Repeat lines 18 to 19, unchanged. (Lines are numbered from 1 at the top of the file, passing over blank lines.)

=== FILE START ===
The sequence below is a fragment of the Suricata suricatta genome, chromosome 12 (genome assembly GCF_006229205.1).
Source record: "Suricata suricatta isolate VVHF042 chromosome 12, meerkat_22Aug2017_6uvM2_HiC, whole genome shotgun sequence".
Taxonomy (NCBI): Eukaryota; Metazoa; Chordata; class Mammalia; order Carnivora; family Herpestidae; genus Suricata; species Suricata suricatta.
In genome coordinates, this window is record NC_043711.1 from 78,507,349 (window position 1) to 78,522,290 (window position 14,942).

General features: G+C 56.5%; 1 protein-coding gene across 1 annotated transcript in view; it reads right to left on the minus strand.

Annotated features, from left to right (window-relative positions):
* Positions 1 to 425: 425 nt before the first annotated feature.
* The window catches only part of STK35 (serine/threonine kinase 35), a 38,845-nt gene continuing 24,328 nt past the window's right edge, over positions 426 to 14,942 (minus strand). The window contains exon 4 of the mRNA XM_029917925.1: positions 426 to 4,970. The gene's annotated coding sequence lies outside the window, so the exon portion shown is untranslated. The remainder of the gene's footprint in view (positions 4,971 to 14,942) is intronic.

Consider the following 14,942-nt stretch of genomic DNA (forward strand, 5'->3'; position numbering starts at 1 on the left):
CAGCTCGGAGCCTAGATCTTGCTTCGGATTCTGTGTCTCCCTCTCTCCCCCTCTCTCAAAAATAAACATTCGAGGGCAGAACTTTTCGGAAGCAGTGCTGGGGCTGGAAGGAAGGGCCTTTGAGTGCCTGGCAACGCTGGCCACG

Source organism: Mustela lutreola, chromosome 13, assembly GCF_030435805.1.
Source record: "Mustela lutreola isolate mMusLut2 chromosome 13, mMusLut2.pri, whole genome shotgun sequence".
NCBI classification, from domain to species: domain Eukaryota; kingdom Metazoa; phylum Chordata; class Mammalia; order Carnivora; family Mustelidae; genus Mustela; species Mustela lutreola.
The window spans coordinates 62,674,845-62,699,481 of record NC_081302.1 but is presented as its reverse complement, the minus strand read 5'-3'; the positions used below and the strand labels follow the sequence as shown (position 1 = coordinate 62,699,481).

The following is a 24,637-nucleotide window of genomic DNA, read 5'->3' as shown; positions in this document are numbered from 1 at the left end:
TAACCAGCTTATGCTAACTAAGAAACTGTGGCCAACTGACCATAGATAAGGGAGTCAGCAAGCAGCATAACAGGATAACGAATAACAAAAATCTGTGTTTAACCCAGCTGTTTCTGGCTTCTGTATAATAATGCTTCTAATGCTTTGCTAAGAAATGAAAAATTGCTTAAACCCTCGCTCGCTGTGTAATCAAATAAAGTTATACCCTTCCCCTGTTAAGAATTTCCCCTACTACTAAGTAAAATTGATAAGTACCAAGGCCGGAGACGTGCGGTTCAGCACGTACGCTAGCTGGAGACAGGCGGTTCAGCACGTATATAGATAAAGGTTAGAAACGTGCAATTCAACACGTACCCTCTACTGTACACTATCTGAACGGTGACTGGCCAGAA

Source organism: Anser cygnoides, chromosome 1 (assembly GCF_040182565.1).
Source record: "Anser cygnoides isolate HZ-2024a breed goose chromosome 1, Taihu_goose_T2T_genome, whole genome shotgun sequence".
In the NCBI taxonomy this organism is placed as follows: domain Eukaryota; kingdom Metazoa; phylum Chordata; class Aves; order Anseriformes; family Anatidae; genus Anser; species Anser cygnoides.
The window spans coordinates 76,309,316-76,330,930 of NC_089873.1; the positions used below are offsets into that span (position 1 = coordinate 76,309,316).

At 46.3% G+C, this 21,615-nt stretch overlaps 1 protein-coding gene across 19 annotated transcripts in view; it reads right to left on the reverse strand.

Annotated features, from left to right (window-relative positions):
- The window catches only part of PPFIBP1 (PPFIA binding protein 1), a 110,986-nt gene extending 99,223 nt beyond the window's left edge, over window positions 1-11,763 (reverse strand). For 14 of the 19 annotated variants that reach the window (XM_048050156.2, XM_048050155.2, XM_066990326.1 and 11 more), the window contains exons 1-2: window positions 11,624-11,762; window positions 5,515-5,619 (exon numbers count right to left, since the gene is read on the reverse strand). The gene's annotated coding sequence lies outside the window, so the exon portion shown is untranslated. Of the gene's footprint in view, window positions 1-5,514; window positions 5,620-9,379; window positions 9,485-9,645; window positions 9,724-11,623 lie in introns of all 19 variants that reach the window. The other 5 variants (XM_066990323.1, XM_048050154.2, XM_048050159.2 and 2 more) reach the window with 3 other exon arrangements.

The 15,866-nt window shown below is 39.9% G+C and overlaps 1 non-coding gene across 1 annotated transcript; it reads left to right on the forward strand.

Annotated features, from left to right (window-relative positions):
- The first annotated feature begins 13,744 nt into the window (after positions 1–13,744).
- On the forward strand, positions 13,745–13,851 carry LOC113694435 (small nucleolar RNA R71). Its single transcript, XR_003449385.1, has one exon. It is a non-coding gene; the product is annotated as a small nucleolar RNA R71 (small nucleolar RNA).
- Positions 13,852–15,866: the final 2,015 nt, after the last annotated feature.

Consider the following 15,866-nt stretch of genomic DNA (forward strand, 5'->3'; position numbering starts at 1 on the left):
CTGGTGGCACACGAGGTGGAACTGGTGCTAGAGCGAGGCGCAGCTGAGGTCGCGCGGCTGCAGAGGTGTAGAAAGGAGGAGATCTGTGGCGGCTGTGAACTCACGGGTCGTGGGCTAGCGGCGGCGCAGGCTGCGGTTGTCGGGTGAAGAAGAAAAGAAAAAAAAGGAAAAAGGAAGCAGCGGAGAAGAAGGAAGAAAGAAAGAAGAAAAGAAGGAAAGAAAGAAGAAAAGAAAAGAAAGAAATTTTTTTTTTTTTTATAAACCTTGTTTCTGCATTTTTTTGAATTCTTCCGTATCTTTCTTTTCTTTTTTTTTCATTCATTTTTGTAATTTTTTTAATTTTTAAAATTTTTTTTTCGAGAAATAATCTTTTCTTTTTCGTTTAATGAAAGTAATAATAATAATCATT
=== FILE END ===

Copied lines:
Source record: "Anser cygnoides isolate HZ-2024a breed goose chromosome 1, Taihu_goose_T2T_genome, whole genome shotgun sequence".
In the NCBI taxonomy this organism is placed as follows: domain Eukaryota; kingdom Metazoa; phylum Chordata; class Aves; order Anseriformes; family Anatidae; genus Anser; species Anser cygnoides.